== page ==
Immediately after Yewa River bridge at Ajilete, on the left side of the road I counted up to 23 security checkpoints that were hardly 10 metres apart. It was more like the kind of situation that should exist in war zone. Immediately we moved into within 20 kilometres to the border the petrol ban effect sank in deeper; filling stations were not dispensing because they lack supply and there were so many of them now compared to the last time I traveled that road. Development had quadrupled since I was in Idiroko last. All of the filling stations were without petrol. That clearly showed that the Nigeria Customs ignored the directive of the Federal House of Representatives to allow petrol supply to return the border areas.
Added to the hardship that the ban on petrol had brought to the already marginalized and impoverished Ogun West corridor is the huge job loss at the filling stations. Looking at the uncountable number of filling stations lining both sides of Owode-Idiroko roads not to talk on the ones that are off the main roads, it is vivid that a lot of Ogun West youths male and female earning their living as pump attendants and station managers had lost their jobs. Only God knows what they have gotten themselves involved in now between crime and prostitution to be able to feed.
It is clear that many residents of these border communities are being punished for matters they know nothing about. The targets of the law maybe faraway beyond the reach of the law with the connivance of security agents while everyday people now have their lives in slow motion and their poverty compounded by the ban on petrol supply to their communities.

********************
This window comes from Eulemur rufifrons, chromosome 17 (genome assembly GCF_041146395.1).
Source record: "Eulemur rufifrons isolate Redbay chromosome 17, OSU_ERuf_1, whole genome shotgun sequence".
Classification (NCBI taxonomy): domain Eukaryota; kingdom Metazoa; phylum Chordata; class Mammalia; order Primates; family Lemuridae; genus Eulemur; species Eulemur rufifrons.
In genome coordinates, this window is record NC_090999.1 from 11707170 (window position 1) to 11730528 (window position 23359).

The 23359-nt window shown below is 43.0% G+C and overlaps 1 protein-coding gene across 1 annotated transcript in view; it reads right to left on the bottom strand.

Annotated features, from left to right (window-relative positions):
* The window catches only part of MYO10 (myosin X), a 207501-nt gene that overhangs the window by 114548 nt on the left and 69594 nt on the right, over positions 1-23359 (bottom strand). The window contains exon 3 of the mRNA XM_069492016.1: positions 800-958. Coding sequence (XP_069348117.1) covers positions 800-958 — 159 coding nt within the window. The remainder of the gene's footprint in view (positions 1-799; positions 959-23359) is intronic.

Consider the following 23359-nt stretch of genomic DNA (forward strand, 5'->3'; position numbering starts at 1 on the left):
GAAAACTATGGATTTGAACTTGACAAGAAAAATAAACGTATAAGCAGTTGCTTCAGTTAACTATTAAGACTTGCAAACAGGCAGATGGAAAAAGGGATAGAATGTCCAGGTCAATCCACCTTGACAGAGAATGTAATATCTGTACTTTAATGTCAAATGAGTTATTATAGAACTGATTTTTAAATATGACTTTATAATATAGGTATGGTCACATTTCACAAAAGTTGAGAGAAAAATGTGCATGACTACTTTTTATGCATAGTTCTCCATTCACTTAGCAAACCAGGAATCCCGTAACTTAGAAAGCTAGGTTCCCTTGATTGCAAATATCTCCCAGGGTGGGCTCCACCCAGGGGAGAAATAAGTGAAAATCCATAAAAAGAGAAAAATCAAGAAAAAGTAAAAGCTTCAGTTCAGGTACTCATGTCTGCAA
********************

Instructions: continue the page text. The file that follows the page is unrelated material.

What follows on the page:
In Idiroko, roadsides were full of people selling the essential highly inflammable commodity in kegs and bottle right under the hot sun with women roasting corn nearby. A bottle measured litre of petrol sells for as high as 250 naira. Commercial motorcycle riders have jacked up their fares. From the frontage of Idiroko LCDA Secretariat to the border post cost me 100 naira instead of 50 naira for a stone ride.
The border post itself that is usually full of commercial activities was very quiet. Despite the closure of the border by the Federal Government, commercial motorcycle riders are still ferrying people across the border into Benin Republic but the cost which was between 700 to 800 naira before the closure of the border is now between between 1,200 and 1,500 naira.
One thing my trip made clear is that the the blanket description of the entire people of Ogun West as smugglers is erroneous. Many of the vehicles and people that dared the security agents by smuggling rice in hand bags and by concealing it in kegs of palm oil and in bagco bags covered with everyday clothes that I saw were people taking them out far beyond Owode. Many that were stopped by the security agents were not even Yorubas.
At the checkpoints, once the right denomination of naira exchanges hands, the contraband belonging to the person that pays can continue on its journey. Woman in the vehicle that returned me to Owode had to.pay 500 naira for a measure of rice concealed in her hand bag. She escaped with the vegetable oil she concealed in a big nylon bag smeared with palm oil. It is lucid that the border closure had succeeded in making security agents at the checkpoints richer while strangulating the farmers, artisans of the border communities.